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It's about support...

AyushAyush Member Posts: 14
Hey fellas. Question is about support, how do you know whether you are using diaphragmatic breathing right or not? In a simpler way how does it feel like in the stomach and in the throat?
Mine gets tense after a while of practice. Weirdly I feel more relax when I take a Chest breath, not a full huff more like a combination of stomach and chest.
Any advice would be great. Thanks

Ayush x

Best Answer

  • Klaus_TKlaus_T Moderator, 2.0 PRO Posts: 1,511
    Accepted Answer
    thinning out the note at the top is right, yes. again, this is a big topic, you can look into vowel modifications (there is at least one free video on YT), because this changes for every vowel, and where the modification happens depends on how well you are trained, which range you have etc.

    have a browse around the forums for "vowel modifications" as well


  • Klaus_TKlaus_T Moderator, 2.0 PRO Posts: 1,511
    it should feel like you reduce the strain in your throat, especially on high notes, and make you be able to sustain notes for much longer. since you ask for a "simple" explanation, there isn't really one. most people will have to spend a lot of time to get it right, and since these muscles and movements are outside of what we can describe with language, all these "images" you read about on here, are really the only way to describe it, everyone will eventually have to figure it out for themselves. i am not sure what exactly you mean by "chest breath", it could be a bad technique, but then also the ribcage is involved in correct support as well, so maybe that's what you mean. a good example of the shortcoming of "speaking about it" vs. "experiencing it". i suggest you read as much as you can on the forums, and if you aren't training (near-)daily yet, you should start that, if you wantt o really learn about singing, because you can only learn it by regular practice. i know support is one of the "big topics", but there are so many other things you need to be aware of. i suggest you go to my profile page and check out my routine from before i signed up for the course. it is free, and will help you to get started (if you aren't doing a daily routine yet). remember that you should also have 1-2 days of rest per week. unfortunatly, there is no secret i can tell you to get it right, you will need to experience it for yourself, and put in lots and lots of hours of focused practice.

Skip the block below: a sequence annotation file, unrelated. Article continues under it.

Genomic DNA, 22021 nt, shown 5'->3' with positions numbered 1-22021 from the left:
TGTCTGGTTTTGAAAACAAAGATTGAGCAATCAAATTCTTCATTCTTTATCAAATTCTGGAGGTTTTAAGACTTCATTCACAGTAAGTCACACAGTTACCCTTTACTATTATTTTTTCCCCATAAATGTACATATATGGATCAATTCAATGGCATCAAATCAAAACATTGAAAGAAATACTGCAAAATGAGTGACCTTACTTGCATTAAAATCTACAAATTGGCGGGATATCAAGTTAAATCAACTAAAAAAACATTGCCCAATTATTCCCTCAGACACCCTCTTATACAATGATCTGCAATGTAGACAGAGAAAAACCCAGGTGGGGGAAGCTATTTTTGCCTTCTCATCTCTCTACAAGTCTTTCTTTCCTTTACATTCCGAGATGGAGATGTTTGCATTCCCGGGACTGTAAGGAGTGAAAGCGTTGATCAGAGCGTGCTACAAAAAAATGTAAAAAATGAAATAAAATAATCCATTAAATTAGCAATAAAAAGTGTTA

• AyushAyush Member Posts: 14
    Thanks for the explanation @Klaus_T it really helps. One quick question, when we go up in the scale (especially after E and F) the placement of top note should be in nasal cavity(thin voice compared to the bottom of the scale), right?
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